What Transmission Do I Have?

What to Read Next

Over to You

We’re interested to know – if your transmission is still working, how long has it lasted so far? If you’ve had one fail on you before, how many miles did you put on it? Let us know by leaving a comment below!

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I have original motor and automatic trans in my 1994 1/2 ton Chevy Silverado without rebuild or overhaul on either, 426,000 miles! Up until 400,000 it never shifted hard or slip, but I change fluid and filter and cleaned magnet in pan every 100,000! But for the last 50,000 miles I’ve used it hard by pulling a 1970 yellowstone camper that weights a ungodly amount, single axle. So did filter and fluid once more and put Lucas oil treatment in, perrrfect shifts again. #1 reason my Chevy transmission lasted, never drove in overdrive unless I was up past 70miles an hour, always regular drive , never ever did I pull anything and put it in overdrive, ever! And I allways drove in drive if i was windy out, and I had a big cooler on the front of the radiator.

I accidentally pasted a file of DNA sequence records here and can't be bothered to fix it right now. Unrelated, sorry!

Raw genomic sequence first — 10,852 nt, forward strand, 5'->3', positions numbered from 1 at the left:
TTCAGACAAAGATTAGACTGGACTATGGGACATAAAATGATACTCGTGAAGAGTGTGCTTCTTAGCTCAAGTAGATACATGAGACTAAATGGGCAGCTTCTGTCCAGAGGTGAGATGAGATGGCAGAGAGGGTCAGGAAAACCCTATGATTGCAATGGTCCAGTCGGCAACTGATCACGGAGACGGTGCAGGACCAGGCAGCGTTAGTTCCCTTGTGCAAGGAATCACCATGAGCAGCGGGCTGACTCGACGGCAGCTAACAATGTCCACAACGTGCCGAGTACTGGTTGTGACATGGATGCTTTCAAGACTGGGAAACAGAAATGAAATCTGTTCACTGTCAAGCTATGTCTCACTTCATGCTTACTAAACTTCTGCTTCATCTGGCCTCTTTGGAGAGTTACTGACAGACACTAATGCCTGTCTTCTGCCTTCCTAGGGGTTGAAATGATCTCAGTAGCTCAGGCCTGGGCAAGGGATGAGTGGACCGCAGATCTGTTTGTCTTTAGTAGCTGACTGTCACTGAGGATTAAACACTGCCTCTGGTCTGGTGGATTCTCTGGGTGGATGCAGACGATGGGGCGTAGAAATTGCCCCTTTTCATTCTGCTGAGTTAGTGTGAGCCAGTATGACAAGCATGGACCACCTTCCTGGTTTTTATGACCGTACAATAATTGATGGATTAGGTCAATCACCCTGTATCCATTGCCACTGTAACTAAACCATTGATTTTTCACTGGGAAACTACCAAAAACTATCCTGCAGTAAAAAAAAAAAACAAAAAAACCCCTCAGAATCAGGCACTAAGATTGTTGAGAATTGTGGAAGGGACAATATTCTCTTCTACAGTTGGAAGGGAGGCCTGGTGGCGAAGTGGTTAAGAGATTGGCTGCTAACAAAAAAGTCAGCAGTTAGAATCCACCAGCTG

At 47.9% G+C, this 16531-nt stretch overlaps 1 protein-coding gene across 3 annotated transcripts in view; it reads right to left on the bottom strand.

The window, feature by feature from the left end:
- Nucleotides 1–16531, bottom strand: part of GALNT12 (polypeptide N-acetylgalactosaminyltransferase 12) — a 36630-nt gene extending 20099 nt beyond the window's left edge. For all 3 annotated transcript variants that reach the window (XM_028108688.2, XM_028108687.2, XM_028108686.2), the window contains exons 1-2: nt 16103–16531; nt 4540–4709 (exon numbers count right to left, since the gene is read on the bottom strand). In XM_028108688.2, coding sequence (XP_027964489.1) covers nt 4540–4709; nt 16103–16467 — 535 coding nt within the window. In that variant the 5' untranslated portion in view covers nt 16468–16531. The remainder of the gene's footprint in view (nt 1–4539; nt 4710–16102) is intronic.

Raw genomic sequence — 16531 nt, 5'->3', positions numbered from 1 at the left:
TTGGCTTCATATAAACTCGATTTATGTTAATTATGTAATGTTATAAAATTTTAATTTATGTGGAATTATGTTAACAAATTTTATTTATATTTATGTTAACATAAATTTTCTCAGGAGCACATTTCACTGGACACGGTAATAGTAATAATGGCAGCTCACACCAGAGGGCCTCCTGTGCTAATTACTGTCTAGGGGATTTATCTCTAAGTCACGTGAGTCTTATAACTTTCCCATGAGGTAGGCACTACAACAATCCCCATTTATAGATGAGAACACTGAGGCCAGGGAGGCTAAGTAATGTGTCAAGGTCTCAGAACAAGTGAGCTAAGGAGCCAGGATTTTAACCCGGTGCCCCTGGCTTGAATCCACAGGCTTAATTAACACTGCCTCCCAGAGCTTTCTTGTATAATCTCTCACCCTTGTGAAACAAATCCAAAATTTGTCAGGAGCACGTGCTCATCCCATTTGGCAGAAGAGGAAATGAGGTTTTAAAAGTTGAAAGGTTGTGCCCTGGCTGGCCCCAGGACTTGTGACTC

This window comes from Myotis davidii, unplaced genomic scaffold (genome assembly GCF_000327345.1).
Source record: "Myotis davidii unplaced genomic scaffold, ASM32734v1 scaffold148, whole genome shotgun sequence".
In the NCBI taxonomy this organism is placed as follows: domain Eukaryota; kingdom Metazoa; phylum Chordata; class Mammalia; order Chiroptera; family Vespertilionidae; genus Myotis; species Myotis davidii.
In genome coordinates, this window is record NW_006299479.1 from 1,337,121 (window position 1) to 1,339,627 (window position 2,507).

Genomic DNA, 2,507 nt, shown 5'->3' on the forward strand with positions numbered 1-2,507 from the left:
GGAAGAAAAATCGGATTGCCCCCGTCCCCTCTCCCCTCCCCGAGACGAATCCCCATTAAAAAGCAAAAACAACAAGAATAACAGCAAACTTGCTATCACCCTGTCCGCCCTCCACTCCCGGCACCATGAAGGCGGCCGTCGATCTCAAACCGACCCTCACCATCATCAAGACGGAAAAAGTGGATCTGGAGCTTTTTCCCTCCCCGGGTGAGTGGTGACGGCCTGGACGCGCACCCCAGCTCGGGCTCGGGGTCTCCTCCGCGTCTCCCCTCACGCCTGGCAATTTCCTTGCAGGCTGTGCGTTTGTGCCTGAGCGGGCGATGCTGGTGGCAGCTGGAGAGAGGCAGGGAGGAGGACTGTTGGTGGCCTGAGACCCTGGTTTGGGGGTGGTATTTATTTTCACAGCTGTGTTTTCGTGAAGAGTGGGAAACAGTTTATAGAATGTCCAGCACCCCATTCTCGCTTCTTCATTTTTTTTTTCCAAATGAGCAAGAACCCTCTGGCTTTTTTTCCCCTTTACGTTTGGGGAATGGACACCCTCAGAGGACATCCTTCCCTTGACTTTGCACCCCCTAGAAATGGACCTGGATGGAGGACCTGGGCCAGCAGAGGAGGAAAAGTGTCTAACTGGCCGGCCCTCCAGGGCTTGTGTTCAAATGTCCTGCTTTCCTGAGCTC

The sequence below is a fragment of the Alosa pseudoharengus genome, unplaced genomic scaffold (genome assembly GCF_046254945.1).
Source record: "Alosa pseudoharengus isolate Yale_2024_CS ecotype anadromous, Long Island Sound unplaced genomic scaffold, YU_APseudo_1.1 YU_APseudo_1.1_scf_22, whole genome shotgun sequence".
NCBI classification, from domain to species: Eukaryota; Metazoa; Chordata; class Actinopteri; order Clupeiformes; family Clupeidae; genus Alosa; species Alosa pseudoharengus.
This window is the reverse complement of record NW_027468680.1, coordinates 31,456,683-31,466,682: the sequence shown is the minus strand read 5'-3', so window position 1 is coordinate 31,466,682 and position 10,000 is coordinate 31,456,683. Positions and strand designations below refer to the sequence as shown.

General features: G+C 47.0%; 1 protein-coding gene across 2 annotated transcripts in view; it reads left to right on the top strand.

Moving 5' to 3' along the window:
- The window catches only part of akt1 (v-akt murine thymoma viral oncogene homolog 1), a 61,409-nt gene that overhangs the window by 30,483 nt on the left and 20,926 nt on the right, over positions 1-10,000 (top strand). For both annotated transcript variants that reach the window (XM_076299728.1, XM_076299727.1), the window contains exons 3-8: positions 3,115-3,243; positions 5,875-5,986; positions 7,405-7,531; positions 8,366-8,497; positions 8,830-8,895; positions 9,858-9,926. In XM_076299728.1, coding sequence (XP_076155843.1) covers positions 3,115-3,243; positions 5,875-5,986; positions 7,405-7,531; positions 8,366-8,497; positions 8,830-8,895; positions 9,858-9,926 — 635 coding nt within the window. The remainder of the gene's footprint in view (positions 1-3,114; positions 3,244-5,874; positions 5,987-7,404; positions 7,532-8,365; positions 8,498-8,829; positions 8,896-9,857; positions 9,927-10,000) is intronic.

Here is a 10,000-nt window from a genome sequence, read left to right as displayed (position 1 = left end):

2016 Ford Escape. 113,000 miles and Transmission is completely shot and needs to be rebuilt or replaced. No lights came on, car just sputtered and stopped accelerating.


I have a 2003 Chevy Silverado. I recently had my transmission light come on. It was not shiting down on the highway I took it to a trans shop the put a pressure plate in it was throwing a p1810 code I think. Any way it lasted 500 miles the first time . The just came back on today after 900 miles. I have 180 000 miles on it. What is my next step? It seems to be driving ok. Just a little slip here and there .Thanks

Gerald Marcus

Got a 2006 Honda CR-V changed oil 3 times at 260k miles

Kele Rimon

2007 Passat….209K miles transmission still good.


2017 Tacoma, automatic transmission blew at 28000 miles. Never been off-road except for a dirt road..Never towed a trailer,or anything for that matter.